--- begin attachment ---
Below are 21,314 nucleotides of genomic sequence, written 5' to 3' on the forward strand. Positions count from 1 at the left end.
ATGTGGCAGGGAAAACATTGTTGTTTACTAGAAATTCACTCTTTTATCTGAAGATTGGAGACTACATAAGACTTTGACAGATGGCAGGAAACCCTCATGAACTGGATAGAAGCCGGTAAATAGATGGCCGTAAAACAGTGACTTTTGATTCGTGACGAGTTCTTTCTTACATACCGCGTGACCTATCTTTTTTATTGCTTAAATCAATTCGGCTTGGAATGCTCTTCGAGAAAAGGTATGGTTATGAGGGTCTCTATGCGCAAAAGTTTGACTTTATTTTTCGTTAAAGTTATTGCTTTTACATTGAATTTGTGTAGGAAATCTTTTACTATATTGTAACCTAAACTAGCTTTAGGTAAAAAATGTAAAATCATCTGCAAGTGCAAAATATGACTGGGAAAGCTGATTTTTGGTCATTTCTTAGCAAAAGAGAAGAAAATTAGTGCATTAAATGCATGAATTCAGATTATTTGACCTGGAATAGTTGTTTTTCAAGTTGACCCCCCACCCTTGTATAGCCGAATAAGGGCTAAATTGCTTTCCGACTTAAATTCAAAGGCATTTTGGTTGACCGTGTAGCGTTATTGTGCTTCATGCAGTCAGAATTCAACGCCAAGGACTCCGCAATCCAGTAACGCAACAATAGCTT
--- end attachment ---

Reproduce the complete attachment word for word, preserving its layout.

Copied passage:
Below are 21,314 nucleotides of genomic sequence, written 5' to 3' on the forward strand. Positions count from 1 at the left end.
ATGTGGCAGGGAAAACATTGTTGTTTACTAGAAATTCACTCTTTTATCTGAAGATTGGAGACTACATAAGACTTTGACAGATGGCAGGAAACCCTCATGAACTGGATAGAAGCCGGTAAATAGATGGCCGTAAAACAGTGACTTTTGATTCGTGACGAGTTCTTTCTTACATACCGCGTGACCTATCTTTTTTATTGCTTAAATCAATTCGGCTTGGAATGCTCTTCGAGAAAAGGTATGGTTATGAGGGTCTCTATGCGCAAAAGTTTGACTTTATTTTTCGTTAAAGTTATTGCTTTTACATTGAATTTGTGTAGGAAATCTTTTACTATATTGTAACCTAAACTAGCTTTAGGTAAAAAATGTAAAATCATCTGCAAGTGCAAAATATGACTGGGAAAGCTGATTTTTGGTCATTTCTTAGCAAAAGAGAAGAAAATTAGTGCATTAAATGCATGAATTCAGATTATTTGACCTGGAATAGTTGTTTTTCAAGTTGACCCCCCACCCTTGTATAGCCGAATAAGGGCTAAATTGCTTTCCGACTTAAATTCAAAGGCATTTTGGTTGACCGTGTAGCGTTATTGTGCTTCATGCAGTCAGAATTCAACGCCAAGGACTCCGCAATCCAGTAACGCAACAATAGCTT